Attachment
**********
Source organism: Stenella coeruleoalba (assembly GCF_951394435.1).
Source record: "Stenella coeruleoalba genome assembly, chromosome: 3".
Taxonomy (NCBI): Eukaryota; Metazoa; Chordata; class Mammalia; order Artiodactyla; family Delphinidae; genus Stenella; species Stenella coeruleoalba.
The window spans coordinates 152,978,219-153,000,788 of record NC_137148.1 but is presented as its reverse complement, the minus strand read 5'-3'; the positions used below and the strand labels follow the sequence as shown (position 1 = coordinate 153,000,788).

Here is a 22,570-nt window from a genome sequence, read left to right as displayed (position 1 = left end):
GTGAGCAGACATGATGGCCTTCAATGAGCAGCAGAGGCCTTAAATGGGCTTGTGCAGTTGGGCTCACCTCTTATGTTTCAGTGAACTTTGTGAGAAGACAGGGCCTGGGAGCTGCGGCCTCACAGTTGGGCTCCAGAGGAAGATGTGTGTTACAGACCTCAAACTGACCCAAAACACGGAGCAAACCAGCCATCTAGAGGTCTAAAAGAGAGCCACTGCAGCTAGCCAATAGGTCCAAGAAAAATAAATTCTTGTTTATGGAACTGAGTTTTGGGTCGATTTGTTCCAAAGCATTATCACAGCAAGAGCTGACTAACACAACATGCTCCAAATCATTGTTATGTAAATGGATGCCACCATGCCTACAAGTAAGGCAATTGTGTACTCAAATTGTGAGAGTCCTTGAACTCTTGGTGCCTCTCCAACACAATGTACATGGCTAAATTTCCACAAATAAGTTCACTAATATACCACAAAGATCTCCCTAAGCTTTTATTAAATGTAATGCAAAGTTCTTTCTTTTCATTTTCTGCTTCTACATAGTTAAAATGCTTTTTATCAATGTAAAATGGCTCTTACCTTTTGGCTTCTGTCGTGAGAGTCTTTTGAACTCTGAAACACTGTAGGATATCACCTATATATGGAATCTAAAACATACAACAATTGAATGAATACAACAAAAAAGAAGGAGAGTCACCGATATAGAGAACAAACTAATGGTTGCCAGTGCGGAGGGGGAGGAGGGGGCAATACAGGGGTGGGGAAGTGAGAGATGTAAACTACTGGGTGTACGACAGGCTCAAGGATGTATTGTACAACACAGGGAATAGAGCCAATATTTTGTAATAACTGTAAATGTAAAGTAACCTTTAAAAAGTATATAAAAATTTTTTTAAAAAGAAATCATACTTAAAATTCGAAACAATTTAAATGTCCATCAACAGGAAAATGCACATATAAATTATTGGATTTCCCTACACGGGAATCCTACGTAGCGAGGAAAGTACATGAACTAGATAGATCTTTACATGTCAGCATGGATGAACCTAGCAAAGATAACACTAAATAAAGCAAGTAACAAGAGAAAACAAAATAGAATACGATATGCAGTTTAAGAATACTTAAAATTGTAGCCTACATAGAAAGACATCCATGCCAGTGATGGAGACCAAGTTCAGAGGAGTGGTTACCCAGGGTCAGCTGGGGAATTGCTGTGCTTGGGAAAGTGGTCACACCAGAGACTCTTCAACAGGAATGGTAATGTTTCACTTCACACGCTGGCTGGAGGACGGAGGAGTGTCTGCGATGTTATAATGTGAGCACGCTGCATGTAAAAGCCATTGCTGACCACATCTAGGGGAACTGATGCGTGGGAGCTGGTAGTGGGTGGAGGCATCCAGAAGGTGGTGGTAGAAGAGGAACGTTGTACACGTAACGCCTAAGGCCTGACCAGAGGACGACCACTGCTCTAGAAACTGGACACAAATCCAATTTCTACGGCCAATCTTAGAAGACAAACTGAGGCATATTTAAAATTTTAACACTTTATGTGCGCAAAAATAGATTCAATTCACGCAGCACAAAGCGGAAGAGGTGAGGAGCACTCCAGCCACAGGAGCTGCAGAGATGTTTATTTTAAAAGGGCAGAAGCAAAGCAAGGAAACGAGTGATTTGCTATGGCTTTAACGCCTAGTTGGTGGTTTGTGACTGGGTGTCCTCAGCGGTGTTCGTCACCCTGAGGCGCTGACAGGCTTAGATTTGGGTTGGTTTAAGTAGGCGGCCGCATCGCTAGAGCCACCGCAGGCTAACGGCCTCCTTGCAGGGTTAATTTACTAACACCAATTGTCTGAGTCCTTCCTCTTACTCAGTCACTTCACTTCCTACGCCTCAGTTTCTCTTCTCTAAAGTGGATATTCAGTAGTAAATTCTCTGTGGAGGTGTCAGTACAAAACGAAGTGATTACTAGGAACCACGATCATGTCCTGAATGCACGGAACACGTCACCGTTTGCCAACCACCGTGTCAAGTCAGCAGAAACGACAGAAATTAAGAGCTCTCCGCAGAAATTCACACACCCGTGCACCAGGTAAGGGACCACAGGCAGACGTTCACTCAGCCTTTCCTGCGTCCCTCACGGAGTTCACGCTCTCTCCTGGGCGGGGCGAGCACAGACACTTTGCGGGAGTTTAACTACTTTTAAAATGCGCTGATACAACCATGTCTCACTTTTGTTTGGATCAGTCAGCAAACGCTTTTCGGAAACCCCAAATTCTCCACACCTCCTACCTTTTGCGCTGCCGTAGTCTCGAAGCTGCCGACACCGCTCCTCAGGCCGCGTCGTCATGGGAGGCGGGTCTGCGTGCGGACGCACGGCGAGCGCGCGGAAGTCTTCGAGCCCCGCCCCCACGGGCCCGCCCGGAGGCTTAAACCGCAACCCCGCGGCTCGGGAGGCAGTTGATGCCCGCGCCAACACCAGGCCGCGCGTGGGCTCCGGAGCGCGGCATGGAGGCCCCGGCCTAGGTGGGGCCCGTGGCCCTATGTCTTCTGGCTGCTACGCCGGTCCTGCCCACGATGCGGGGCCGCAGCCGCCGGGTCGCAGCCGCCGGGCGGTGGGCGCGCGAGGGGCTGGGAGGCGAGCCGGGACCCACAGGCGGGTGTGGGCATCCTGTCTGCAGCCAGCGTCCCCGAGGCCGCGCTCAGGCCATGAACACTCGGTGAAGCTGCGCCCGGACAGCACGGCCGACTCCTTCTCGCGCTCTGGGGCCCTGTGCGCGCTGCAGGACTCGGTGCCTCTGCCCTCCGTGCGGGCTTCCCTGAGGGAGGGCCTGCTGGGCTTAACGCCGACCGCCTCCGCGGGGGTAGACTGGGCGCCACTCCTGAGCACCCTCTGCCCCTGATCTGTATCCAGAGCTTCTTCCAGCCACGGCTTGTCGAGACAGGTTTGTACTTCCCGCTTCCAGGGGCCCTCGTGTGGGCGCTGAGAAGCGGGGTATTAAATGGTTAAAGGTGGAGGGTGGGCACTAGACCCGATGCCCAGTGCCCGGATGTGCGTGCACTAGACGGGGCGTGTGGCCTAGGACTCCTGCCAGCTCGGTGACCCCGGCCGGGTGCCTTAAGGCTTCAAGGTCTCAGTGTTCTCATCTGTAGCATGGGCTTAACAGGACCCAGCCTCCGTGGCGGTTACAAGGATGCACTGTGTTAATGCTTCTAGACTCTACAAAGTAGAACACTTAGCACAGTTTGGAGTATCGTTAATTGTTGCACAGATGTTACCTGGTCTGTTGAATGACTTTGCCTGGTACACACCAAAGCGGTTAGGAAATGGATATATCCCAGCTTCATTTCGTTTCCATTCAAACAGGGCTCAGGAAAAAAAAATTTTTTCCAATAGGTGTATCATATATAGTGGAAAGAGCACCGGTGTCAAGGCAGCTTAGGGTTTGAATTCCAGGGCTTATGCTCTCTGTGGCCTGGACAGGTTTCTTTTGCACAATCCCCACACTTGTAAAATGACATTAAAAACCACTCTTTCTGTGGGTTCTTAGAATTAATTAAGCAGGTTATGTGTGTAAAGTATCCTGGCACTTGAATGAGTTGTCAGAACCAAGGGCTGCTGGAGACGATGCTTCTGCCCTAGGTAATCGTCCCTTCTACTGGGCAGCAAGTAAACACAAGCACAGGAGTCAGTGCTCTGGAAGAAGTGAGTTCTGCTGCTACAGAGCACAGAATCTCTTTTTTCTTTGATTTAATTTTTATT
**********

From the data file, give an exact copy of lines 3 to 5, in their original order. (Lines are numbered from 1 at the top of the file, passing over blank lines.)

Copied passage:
Taxonomy (NCBI): Eukaryota; Metazoa; Chordata; class Mammalia; order Artiodactyla; family Delphinidae; genus Stenella; species Stenella coeruleoalba.
The window spans coordinates 152,978,219-153,000,788 of record NC_137148.1 but is presented as its reverse complement, the minus strand read 5'-3'; the positions used below and the strand labels follow the sequence as shown (position 1 = coordinate 153,000,788).

Here is a 22,570-nt window from a genome sequence, read left to right as displayed (position 1 = left end):